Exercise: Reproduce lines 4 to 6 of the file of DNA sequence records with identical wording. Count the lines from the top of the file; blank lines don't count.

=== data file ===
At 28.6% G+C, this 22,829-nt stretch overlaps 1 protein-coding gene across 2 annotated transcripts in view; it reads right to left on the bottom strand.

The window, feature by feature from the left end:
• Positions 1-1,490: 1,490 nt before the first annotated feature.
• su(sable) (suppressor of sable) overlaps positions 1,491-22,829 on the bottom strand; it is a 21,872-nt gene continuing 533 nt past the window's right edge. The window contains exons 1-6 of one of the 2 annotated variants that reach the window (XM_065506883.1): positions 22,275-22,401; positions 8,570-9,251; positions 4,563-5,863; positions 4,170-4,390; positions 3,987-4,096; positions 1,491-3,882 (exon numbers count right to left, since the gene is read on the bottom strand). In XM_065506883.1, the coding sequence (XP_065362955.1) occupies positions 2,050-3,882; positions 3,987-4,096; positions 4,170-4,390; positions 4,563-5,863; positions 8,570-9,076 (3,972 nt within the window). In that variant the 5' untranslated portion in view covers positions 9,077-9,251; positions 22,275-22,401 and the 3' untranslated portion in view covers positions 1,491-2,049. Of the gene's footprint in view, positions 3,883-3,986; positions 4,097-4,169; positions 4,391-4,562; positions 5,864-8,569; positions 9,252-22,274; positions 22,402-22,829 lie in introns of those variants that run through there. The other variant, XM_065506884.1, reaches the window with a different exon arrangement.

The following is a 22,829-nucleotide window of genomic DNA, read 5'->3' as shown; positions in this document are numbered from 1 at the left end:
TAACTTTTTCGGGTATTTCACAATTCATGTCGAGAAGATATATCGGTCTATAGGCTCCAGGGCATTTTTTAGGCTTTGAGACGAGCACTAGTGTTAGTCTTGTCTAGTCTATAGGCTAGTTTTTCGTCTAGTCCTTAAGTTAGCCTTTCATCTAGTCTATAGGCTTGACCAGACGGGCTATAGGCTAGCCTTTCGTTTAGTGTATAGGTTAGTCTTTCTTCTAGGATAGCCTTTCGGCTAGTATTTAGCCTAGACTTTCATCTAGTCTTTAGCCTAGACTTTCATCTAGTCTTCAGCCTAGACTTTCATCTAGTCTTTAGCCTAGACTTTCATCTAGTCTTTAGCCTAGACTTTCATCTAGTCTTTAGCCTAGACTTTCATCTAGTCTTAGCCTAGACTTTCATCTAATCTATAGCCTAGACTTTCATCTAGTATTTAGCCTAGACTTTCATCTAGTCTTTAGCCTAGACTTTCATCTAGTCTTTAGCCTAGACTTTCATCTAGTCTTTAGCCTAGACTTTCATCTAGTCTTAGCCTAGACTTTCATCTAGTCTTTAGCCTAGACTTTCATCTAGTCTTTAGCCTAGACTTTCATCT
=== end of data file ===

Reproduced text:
• su(sable) (suppressor of sable) overlaps positions 1,491-22,829 on the bottom strand; it is a 21,872-nt gene continuing 533 nt past the window's right edge. The window contains exons 1-6 of one of the 2 annotated variants that reach the window (XM_065506883.1): positions 22,275-22,401; positions 8,570-9,251; positions 4,563-5,863; positions 4,170-4,390; positions 3,987-4,096; positions 1,491-3,882 (exon numbers count right to left, since the gene is read on the bottom strand). In XM_065506883.1, the coding sequence (XP_065362955.1) occupies positions 2,050-3,882; positions 3,987-4,096; positions 4,170-4,390; positions 4,563-5,863; positions 8,570-9,076 (3,972 nt within the window). In that variant the 5' untranslated portion in view covers positions 9,077-9,251; positions 22,275-22,401 and the 3' untranslated portion in view covers positions 1,491-2,049. Of the gene's footprint in view, positions 3,883-3,986; positions 4,097-4,169; positions 4,391-4,562; positions 5,864-8,569; positions 9,252-22,274; positions 22,402-22,829 lie in introns of those variants that run through there. The other variant, XM_065506884.1, reaches the window with a different exon arrangement.

The following is a 22,829-nucleotide window of genomic DNA, read 5'->3' as shown; positions in this document are numbered from 1 at the left end:
TAACTTTTTCGGGTATTTCACAATTCATGTCGAGAAGATATATCGGTCTATAGGCTCCAGGGCATTTTTTAGGCTTTGAGACGAGCACTAGTGTTAGTCTTGTCTAGTCTATAGGCTAGTTTTTCGTCTAGTCCTTAAGTTAGCCTTTCATCTAGTCTATAGGCTTGACCAGACGGGCTATAGGCTAGCCTTTCGTTTAGTGTATAGGTTAGTCTTTCTTCTAGGATAGCCTTTCGGCTAGTATTTAGCCTAGACTTTCATCTAGTCTTTAGCCTAGACTTTCATCTAGTCTTCAGCCTAGACTTTCATCTAGTCTTTAGCCTAGACTTTCATCTAGTCTTTAGCCTAGACTTTCATCTAGTCTTTAGCCTAGACTTTCATCTAGTCTTAGCCTAGACTTTCATCTAATCTATAGCCTAGACTTTCATCTAGTATTTAGCCTAGACTTTCATCTAGTCTTTAGCCTAGACTTTCATCTAGTCTTTAGCCTAGACTTTCATCTAGTCTTTAGCCTAGACTTTCATCTAGTCTTAGCCTAGACTTTCATCTAGTCTTTAGCCTAGACTTTCATCTAGTCTTTAGCCTAGACTTTCATCT